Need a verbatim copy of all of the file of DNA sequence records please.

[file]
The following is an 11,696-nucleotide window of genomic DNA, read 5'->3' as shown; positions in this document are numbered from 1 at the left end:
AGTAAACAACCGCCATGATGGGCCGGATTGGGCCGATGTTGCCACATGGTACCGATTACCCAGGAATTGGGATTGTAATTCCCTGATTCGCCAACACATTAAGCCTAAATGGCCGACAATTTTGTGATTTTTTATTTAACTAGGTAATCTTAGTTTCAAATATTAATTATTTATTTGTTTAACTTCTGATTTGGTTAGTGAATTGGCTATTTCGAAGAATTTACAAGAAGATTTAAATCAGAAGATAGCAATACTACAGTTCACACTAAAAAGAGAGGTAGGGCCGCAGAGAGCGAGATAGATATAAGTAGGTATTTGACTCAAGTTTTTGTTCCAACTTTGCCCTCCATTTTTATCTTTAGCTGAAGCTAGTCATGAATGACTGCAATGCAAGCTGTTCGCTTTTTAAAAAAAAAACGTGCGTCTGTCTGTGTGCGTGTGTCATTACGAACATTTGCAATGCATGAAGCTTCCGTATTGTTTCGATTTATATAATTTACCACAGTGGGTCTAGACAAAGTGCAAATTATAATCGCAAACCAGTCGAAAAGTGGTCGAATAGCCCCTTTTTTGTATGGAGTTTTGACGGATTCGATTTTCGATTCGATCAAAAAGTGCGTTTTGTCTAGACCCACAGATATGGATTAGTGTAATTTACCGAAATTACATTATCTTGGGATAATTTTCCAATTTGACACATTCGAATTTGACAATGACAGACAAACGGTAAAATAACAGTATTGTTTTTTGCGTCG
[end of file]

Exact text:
The following is an 11,696-nucleotide window of genomic DNA, read 5'->3' as shown; positions in this document are numbered from 1 at the left end:
AGTAAACAACCGCCATGATGGGCCGGATTGGGCCGATGTTGCCACATGGTACCGATTACCCAGGAATTGGGATTGTAATTCCCTGATTCGCCAACACATTAAGCCTAAATGGCCGACAATTTTGTGATTTTTTATTTAACTAGGTAATCTTAGTTTCAAATATTAATTATTTATTTGTTTAACTTCTGATTTGGTTAGTGAATTGGCTATTTCGAAGAATTTACAAGAAGATTTAAATCAGAAGATAGCAATACTACAGTTCACACTAAAAAGAGAGGTAGGGCCGCAGAGAGCGAGATAGATATAAGTAGGTATTTGACTCAAGTTTTTGTTCCAACTTTGCCCTCCATTTTTATCTTTAGCTGAAGCTAGTCATGAATGACTGCAATGCAAGCTGTTCGCTTTTTAAAAAAAAAACGTGCGTCTGTCTGTGTGCGTGTGTCATTACGAACATTTGCAATGCATGAAGCTTCCGTATTGTTTCGATTTATATAATTTACCACAGTGGGTCTAGACAAAGTGCAAATTATAATCGCAAACCAGTCGAAAAGTGGTCGAATAGCCCCTTTTTTGTATGGAGTTTTGACGGATTCGATTTTCGATTCGATCAAAAAGTGCGTTTTGTCTAGACCCACAGATATGGATTAGTGTAATTTACCGAAATTACATTATCTTGGGATAATTTTCCAATTTGACACATTCGAATTTGACAATGACAGACAAACGGTAAAATAACAGTATTGTTTTTTGCGTCG